Next year there will be some changes in some of the responses and prayers of the Mass in English. This will apply only to the English translation of the Mass. Basically the purpose of these changes is to render a more faithful translation of the Latin language Mass which is the standard for the entire world. So, to prepare ourselves for this, the next Pastor’s Desk will be devoted to an explanation of what will occur in 2011. The information is from the United States Conference of Catholic Bishops.
In 1970, the Latin text of the reformed Mass after the Second Vatican Council was translated into various languages for use around the world. The English edition was published in the United States in 1973. The Holy See issued a revised text in 1975. Pope John Paul II promulgated the third edition of the Missale Romanum as part of the Jubilee Year in 2000. Among other things, the third edition contains prayers for the celebration of recently canonized saints, additional prefaces for the Eucharistic Prayers, additional Masses and Prayers for Various Needs and Intentions, and some updated and revised rubrics (instructions) for the celebration of the Mass. To aid the process of translation of the third edition, the Congregation for Divine Worship and the Discipline of the Sacraments issued a fifth instruction on the translation of the Mass in 2001, which outlines the principles and rules for translation. In 2007, the Congregation for Divine Worship issued specific rules for translation in English.
Who is doing the work of translation?
The process of translation is a highly consultative work of several groups. The International Commission on English in the Liturgy (ICEL) is chartered to prepare English translations of liturgical texts on behalf of the conferences of bishops of English speaking countries. Currently 11 conferences of bishops are full members of the Commission: the United States, Australia, Canada, England and Wales, India, Ireland, New Zealand, Pakistan, the Philippines, Scotland, and South Africa.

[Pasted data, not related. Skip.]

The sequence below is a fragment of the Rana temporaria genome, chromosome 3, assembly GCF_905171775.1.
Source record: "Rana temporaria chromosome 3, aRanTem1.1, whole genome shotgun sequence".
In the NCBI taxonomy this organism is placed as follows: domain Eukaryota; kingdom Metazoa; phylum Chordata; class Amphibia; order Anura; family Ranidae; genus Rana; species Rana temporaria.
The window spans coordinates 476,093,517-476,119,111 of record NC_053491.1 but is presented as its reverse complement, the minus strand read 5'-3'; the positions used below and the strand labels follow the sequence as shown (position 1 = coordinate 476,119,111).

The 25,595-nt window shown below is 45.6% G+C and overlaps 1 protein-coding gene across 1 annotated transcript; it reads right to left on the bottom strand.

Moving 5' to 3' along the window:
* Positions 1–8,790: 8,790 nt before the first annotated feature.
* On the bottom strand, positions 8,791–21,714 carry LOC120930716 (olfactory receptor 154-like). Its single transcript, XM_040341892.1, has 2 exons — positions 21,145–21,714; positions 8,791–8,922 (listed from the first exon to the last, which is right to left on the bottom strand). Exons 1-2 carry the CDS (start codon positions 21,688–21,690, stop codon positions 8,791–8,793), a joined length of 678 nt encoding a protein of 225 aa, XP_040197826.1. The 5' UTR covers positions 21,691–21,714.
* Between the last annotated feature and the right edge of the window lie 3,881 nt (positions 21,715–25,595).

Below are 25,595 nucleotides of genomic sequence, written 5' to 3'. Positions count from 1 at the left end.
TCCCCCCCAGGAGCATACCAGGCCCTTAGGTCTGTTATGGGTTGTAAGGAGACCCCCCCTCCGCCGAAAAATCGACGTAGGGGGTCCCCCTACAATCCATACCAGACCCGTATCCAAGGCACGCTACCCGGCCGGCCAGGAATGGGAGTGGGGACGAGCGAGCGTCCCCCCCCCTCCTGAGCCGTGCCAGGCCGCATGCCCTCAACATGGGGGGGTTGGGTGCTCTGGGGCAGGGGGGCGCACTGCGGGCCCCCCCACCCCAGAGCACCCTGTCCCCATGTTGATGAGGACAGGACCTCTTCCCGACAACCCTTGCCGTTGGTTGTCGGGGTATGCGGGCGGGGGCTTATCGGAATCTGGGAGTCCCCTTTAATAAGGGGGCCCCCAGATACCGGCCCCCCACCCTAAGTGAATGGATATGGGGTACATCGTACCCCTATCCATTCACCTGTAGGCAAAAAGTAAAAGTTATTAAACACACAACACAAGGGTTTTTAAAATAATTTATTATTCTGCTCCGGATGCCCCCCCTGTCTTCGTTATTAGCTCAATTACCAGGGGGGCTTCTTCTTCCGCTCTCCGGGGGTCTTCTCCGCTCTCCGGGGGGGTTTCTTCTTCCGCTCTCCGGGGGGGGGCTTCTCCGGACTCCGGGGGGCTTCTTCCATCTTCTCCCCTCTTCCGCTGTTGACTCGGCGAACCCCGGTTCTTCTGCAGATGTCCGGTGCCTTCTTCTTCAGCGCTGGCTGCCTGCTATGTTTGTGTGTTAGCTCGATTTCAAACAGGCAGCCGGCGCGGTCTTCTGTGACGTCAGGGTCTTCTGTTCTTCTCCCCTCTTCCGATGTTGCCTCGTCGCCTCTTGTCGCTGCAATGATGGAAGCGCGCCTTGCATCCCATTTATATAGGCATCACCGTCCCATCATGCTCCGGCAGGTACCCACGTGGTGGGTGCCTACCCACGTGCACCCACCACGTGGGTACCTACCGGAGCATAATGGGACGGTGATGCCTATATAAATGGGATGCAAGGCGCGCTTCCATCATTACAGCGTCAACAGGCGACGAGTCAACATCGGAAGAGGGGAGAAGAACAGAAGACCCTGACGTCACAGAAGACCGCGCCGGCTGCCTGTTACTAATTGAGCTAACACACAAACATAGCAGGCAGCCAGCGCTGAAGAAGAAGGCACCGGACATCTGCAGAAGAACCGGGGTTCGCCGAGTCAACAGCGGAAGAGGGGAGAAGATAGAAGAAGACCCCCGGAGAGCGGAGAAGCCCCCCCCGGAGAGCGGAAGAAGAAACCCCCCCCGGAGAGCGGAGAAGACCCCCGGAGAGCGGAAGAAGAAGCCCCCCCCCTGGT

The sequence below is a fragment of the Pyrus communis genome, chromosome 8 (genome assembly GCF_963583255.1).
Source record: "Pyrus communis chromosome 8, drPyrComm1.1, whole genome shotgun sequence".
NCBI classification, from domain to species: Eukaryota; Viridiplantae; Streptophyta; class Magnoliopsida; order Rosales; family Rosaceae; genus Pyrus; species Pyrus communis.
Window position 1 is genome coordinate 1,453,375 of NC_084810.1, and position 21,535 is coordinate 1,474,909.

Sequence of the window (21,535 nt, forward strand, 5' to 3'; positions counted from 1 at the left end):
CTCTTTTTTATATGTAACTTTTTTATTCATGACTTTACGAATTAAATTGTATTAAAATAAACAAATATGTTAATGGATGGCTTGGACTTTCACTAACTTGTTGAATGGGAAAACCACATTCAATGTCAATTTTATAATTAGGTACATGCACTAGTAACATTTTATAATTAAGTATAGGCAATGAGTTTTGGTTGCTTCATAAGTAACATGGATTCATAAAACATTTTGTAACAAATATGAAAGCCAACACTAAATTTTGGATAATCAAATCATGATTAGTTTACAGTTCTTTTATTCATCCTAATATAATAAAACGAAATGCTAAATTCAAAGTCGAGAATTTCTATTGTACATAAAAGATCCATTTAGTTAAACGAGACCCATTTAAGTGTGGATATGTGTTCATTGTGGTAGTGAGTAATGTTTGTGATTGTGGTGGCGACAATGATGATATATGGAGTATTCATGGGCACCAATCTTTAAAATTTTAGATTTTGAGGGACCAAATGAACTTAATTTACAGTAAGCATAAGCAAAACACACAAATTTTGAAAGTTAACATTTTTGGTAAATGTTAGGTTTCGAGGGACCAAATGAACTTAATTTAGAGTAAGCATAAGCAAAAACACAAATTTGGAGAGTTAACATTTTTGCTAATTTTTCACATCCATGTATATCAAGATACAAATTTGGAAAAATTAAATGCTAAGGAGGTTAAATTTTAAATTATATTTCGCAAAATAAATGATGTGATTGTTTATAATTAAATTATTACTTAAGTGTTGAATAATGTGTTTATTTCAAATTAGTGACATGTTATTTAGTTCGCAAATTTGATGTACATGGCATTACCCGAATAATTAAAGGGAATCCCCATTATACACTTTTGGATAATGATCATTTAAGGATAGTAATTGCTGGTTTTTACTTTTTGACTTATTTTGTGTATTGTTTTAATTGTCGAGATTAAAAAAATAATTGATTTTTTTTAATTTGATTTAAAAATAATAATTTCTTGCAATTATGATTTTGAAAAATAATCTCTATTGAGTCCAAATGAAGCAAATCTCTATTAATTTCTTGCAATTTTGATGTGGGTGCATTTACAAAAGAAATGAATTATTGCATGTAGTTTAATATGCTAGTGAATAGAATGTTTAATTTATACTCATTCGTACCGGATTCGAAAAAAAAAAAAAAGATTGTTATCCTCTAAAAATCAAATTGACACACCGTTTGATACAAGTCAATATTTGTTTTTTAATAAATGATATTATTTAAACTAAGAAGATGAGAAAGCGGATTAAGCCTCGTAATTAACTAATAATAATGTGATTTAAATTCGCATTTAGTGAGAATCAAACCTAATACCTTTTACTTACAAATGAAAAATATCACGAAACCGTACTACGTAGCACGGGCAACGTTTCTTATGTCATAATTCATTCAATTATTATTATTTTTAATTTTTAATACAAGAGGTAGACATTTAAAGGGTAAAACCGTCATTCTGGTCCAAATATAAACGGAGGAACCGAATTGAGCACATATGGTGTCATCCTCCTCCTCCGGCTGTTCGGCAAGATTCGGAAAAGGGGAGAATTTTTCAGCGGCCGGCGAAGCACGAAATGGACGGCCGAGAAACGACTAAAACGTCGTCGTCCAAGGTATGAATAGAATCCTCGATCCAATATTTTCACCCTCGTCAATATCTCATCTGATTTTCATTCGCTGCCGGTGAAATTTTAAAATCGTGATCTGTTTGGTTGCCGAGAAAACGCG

The USCCB and the other member Conferences of Bishops receive draft translations of each text from ICEL and have the opportunity to offer comments and suggestions to ICEL. A second draft is proposed, which each Conference of Bishops approves (a Conference reserves the right to amend or modify a particular text) and submits to the Vatican for final approval.
At the level of the Vatican (the Holy See), the Congregation for Divine Worship and the Discipline of the Sacraments examines texts and offers authoritative approval of texts and grants permission for their use. Currently the Congregation is aided by the recommendations of Vox Clara, a special commission of bishops and consultants from English-speaking countries convened to assist with the English translation of the Missale Romanum.
Next week I will continue this explanation of the U. S. Catholic Bishops regarding the changes of certain texts of the Mass.